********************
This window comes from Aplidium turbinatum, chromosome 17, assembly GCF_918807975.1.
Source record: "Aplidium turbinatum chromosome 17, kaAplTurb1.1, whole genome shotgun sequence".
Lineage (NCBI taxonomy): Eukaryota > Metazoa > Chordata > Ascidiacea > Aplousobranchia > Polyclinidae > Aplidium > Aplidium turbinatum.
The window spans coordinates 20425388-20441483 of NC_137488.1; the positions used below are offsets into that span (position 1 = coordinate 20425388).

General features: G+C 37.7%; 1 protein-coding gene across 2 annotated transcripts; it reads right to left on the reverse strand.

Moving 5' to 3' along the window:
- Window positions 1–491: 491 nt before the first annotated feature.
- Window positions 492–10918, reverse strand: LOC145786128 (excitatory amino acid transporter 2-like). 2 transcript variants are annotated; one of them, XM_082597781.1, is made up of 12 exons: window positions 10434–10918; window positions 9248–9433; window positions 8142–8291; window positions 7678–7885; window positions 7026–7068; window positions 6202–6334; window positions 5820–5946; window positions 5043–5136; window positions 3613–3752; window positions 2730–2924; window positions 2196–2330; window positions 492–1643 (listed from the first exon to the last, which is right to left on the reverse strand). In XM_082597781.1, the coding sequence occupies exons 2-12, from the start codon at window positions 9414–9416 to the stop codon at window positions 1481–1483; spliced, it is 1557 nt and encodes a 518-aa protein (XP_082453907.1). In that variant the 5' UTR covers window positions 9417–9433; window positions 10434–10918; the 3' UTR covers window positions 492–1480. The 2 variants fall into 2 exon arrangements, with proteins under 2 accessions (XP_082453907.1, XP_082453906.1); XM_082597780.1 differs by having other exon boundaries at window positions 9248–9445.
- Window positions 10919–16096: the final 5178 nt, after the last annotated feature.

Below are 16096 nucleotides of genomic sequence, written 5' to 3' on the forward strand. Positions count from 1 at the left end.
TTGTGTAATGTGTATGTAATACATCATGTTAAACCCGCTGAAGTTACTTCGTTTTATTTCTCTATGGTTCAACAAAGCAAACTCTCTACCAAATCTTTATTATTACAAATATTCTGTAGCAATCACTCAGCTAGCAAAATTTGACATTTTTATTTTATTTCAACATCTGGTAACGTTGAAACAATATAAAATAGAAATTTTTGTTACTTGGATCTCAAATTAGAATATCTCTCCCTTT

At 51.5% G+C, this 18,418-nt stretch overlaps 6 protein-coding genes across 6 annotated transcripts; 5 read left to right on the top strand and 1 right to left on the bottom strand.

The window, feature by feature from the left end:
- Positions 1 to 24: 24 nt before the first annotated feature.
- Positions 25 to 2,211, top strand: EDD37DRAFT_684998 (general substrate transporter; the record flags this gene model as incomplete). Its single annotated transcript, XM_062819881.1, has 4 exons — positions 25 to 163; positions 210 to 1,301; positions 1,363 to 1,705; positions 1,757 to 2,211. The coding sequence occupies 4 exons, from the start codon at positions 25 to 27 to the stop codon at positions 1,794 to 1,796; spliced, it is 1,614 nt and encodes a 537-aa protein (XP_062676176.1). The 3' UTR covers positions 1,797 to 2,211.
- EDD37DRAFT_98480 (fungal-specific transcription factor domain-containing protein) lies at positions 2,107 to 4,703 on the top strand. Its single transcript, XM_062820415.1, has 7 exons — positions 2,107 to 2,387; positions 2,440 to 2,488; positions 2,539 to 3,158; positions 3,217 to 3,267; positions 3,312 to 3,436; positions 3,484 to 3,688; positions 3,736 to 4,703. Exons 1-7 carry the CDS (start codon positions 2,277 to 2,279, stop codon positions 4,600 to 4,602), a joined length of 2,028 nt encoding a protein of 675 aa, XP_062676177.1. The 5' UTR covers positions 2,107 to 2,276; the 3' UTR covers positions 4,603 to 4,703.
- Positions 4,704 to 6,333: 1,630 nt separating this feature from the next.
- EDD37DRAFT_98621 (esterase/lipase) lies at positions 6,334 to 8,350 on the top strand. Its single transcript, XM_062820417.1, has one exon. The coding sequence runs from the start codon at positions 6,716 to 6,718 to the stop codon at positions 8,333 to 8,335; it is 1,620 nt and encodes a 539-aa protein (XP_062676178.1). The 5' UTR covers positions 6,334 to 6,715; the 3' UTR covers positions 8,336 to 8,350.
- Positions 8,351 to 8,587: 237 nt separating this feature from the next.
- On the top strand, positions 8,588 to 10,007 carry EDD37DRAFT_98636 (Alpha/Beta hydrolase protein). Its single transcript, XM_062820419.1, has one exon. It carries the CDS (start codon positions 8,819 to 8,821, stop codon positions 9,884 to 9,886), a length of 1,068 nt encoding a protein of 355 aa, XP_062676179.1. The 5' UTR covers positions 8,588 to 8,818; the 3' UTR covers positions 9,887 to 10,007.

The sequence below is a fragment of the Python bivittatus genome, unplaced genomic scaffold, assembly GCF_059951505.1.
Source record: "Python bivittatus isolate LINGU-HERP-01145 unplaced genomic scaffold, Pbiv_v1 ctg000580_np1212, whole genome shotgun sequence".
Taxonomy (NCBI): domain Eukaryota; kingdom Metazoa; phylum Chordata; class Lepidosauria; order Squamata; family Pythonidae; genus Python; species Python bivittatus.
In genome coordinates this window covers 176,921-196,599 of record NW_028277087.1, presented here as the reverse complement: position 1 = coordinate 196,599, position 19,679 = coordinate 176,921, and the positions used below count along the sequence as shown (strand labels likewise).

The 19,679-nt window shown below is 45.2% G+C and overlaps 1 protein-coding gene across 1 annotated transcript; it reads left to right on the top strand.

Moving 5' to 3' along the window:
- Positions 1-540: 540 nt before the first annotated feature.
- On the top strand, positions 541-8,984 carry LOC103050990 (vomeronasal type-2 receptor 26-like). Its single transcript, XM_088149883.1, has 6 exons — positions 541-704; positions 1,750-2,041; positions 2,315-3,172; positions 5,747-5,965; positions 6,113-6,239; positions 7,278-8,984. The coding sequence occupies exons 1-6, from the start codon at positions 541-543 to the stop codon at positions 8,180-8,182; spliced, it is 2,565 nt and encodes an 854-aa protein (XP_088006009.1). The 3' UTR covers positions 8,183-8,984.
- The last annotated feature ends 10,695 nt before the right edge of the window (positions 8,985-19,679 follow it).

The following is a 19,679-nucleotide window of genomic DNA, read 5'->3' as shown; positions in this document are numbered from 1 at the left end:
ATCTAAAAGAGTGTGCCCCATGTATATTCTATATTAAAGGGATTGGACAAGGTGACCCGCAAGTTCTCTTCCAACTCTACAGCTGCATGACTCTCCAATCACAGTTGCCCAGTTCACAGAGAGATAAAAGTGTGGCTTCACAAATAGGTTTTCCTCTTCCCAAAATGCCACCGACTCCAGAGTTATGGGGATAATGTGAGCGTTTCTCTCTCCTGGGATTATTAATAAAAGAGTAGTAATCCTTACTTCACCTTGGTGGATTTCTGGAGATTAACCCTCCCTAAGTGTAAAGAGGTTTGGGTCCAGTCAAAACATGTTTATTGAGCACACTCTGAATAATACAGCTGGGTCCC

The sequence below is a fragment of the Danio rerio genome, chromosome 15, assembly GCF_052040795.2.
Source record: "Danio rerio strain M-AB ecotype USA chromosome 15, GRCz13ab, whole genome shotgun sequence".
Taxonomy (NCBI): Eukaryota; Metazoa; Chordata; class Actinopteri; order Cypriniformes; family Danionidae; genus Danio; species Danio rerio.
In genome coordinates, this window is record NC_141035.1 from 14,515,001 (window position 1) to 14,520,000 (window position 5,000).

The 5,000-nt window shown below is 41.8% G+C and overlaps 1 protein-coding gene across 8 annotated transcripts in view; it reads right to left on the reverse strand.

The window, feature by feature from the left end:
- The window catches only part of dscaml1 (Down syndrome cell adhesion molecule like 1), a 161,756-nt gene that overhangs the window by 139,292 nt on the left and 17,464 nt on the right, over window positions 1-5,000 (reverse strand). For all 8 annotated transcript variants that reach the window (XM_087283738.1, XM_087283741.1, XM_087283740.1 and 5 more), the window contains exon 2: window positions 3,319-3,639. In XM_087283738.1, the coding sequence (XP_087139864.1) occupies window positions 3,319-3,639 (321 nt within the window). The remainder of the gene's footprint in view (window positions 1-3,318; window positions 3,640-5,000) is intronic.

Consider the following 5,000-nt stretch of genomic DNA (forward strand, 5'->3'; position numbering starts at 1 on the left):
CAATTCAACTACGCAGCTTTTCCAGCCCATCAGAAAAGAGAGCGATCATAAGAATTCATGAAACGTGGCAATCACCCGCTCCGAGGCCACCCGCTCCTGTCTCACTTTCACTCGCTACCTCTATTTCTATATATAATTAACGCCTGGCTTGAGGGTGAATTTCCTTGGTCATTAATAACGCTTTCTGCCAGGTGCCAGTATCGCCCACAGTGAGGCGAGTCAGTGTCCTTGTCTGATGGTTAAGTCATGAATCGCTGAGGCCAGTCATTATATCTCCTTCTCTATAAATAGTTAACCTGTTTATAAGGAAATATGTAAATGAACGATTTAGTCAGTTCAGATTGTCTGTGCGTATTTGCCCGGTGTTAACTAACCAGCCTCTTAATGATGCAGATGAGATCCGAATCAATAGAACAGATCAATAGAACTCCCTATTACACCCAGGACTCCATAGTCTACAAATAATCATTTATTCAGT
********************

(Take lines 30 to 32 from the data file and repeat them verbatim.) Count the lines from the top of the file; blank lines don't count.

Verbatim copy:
The following is a 19,679-nucleotide window of genomic DNA, read 5'->3' as shown; positions in this document are numbered from 1 at the left end:
ATCTAAAAGAGTGTGCCCCATGTATATTCTATATTAAAGGGATTGGACAAGGTGACCCGCAAGTTCTCTTCCAACTCTACAGCTGCATGACTCTCCAATCACAGTTGCCCAGTTCACAGAGAGATAAAAGTGTGGCTTCACAAATAGGTTTTCCTCTTCCCAAAATGCCACCGACTCCAGAGTTATGGGGATAATGTGAGCGTTTCTCTCTCCTGGGATTATTAATAAAAGAGTAGTAATCCTTACTTCACCTTGGTGGATTTCTGGAGATTAACCCTCCCTAAGTGTAAAGAGGTTTGGGTCCAGTCAAAACATGTTTATTGAGCACACTCTGAATAATACAGCTGGGTCCC

The sequence below is a fragment of the Danio rerio genome, chromosome 15, assembly GCF_052040795.2.